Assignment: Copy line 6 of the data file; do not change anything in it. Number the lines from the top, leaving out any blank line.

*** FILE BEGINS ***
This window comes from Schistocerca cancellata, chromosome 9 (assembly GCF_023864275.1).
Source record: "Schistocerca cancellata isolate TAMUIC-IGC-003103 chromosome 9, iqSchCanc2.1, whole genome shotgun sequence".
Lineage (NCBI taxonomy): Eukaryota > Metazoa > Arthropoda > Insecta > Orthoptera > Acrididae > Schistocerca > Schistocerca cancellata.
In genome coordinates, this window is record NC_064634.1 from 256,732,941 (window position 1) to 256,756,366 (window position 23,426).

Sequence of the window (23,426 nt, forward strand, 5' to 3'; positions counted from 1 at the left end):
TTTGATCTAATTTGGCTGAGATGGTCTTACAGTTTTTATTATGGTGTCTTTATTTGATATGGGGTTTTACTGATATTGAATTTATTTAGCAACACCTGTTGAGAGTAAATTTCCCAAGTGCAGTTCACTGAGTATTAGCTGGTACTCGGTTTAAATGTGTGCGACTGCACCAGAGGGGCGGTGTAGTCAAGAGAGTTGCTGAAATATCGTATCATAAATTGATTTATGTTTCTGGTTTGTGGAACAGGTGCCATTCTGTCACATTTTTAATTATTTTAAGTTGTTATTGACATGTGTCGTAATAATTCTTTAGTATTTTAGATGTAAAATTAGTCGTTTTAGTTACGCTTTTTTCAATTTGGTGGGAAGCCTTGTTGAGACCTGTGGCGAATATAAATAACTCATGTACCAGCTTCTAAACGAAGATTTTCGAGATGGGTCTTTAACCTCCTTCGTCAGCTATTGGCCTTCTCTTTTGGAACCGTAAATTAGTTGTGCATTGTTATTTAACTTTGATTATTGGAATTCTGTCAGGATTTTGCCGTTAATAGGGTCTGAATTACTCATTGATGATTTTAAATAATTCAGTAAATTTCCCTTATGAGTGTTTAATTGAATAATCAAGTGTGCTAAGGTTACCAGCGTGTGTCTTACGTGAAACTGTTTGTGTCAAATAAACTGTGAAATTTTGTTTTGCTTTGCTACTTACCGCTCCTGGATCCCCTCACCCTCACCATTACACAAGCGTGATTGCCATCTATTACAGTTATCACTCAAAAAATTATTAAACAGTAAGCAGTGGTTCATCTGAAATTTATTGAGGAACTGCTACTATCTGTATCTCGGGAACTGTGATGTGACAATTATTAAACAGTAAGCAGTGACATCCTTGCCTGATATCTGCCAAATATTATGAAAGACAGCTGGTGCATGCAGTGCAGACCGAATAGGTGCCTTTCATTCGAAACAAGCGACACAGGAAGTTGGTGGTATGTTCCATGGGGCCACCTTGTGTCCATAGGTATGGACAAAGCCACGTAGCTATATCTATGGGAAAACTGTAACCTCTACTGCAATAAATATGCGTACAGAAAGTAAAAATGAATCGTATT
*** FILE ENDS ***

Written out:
TTTGATCTAATTTGGCTGAGATGGTCTTACAGTTTTTATTATGGTGTCTTTATTTGATATGGGGTTTTACTGATATTGAATTTATTTAGCAACACCTGTTGAGAGTAAATTTCCCAAGTGCAGTTCACTGAGTATTAGCTGGTACTCGGTTTAAATGTGTGCGACTGCACCAGAGGGGCGGTGTAGTCAAGAGAGTTGCTGAAATATCGTATCATAAATTGATTTATGTTTCTGGTTTGTGGAACAGGTGCCATTCTGTCACATTTTTAATTATTTTAAGTTGTTATTGACATGTGTCGTAATAATTCTTTAGTATTTTAGATGTAAAATTAGTCGTTTTAGTTACGCTTTTTTCAATTTGGTGGGAAGCCTTGTTGAGACCTGTGGCGAATATAAATAACTCATGTACCAGCTTCTAAACGAAGATTTTCGAGATGGGTCTTTAACCTCCTTCGTCAGCTATTGGCCTTCTCTTTTGGAACCGTAAATTAGTTGTGCATTGTTATTTAACTTTGATTATTGGAATTCTGTCAGGATTTTGCCGTTAATAGGGTCTGAATTACTCATTGATGATTTTAAATAATTCAGTAAATTTCCCTTATGAGTGTTTAATTGAATAATCAAGTGTGCTAAGGTTACCAGCGTGTGTCTTACGTGAAACTGTTTGTGTCAAATAAACTGTGAAATTTTGTTTTGCTTTGCTACTTACCGCTCCTGGATCCCCTCACCCTCACCATTACACAAGCGTGATTGCCATCTATTACAGTTATCACTCAAAAAATTATTAAACAGTAAGCAGTGGTTCATCTGAAATTTATTGAGGAACTGCTACTATCTGTATCTCGGGAACTGTGATGTGACAATTATTAAACAGTAAGCAGTGACATCCTTGCCTGATATCTGCCAAATATTATGAAAGACAGCTGGTGCATGCAGTGCAGACCGAATAGGTGCCTTTCATTCGAAACAAGCGACACAGGAAGTTGGTGGTATGTTCCATGGGGCCACCTTGTGTCCATAGGTATGGACAAAGCCACGTAGCTATATCTATGGGAAAACTGTAACCTCTACTGCAATAAATATGCGTACAGAAAGTAAAAATGAATCGTATT